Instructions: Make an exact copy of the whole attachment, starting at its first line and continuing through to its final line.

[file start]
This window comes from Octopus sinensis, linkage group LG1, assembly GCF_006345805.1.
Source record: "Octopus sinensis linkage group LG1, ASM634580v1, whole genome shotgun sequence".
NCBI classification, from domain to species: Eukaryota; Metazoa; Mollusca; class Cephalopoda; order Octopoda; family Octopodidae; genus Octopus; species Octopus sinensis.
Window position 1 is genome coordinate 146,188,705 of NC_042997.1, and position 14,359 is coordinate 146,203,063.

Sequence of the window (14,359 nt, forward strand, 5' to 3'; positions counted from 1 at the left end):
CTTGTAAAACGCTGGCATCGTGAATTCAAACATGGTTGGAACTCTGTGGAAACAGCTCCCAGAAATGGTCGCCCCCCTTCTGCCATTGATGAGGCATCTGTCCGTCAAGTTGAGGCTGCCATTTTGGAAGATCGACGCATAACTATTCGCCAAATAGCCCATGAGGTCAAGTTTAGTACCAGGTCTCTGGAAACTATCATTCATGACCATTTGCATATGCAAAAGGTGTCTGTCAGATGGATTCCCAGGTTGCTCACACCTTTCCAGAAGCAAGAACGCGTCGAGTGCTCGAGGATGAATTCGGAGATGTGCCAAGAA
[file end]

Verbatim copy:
This window comes from Octopus sinensis, linkage group LG1, assembly GCF_006345805.1.
Source record: "Octopus sinensis linkage group LG1, ASM634580v1, whole genome shotgun sequence".
NCBI classification, from domain to species: Eukaryota; Metazoa; Mollusca; class Cephalopoda; order Octopoda; family Octopodidae; genus Octopus; species Octopus sinensis.
Window position 1 is genome coordinate 146,188,705 of NC_042997.1, and position 14,359 is coordinate 146,203,063.

Sequence of the window (14,359 nt, forward strand, 5' to 3'; positions counted from 1 at the left end):
CTTGTAAAACGCTGGCATCGTGAATTCAAACATGGTTGGAACTCTGTGGAAACAGCTCCCAGAAATGGTCGCCCCCCTTCTGCCATTGATGAGGCATCTGTCCGTCAAGTTGAGGCTGCCATTTTGGAAGATCGACGCATAACTATTCGCCAAATAGCCCATGAGGTCAAGTTTAGTACCAGGTCTCTGGAAACTATCATTCATGACCATTTGCATATGCAAAAGGTGTCTGTCAGATGGATTCCCAGGTTGCTCACACCTTTCCAGAAGCAAGAACGCGTCGAGTGCTCGAGGATGAATTCGGAGATGTGCCAAGAA